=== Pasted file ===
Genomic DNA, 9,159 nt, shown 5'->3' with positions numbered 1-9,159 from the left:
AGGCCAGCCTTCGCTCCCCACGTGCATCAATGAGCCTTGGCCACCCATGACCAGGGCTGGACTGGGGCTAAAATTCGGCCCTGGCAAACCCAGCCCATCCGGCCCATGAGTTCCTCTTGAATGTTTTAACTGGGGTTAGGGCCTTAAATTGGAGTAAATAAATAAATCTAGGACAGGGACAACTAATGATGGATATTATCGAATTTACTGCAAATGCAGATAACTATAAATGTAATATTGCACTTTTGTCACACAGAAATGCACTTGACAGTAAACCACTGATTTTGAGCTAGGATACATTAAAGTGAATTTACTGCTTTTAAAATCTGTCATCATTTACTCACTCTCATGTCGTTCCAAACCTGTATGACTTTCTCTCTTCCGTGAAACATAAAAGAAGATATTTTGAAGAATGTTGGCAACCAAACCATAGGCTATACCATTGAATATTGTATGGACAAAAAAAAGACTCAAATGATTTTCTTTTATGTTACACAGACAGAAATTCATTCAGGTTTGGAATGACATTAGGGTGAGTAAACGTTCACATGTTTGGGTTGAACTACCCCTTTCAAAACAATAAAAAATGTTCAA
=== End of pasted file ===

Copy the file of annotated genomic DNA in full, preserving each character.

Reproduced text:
Genomic DNA, 9,159 nt, shown 5'->3' with positions numbered 1-9,159 from the left:
AGGCCAGCCTTCGCTCCCCACGTGCATCAATGAGCCTTGGCCACCCATGACCAGGGCTGGACTGGGGCTAAAATTCGGCCCTGGCAAACCCAGCCCATCCGGCCCATGAGTTCCTCTTGAATGTTTTAACTGGGGTTAGGGCCTTAAATTGGAGTAAATAAATAAATCTAGGACAGGGACAACTAATGATGGATATTATCGAATTTACTGCAAATGCAGATAACTATAAATGTAATATTGCACTTTTGTCACACAGAAATGCACTTGACAGTAAACCACTGATTTTGAGCTAGGATACATTAAAGTGAATTTACTGCTTTTAAAATCTGTCATCATTTACTCACTCTCATGTCGTTCCAAACCTGTATGACTTTCTCTCTTCCGTGAAACATAAAAGAAGATATTTTGAAGAATGTTGGCAACCAAACCATAGGCTATACCATTGAATATTGTATGGACAAAAAAAAGACTCAAATGATTTTCTTTTATGTTACACAGACAGAAATTCATTCAGGTTTGGAATGACATTAGGGTGAGTAAACGTTCACATGTTTGGGTTGAACTACCCCTTTCAAAACAATAAAAAATGTTCAA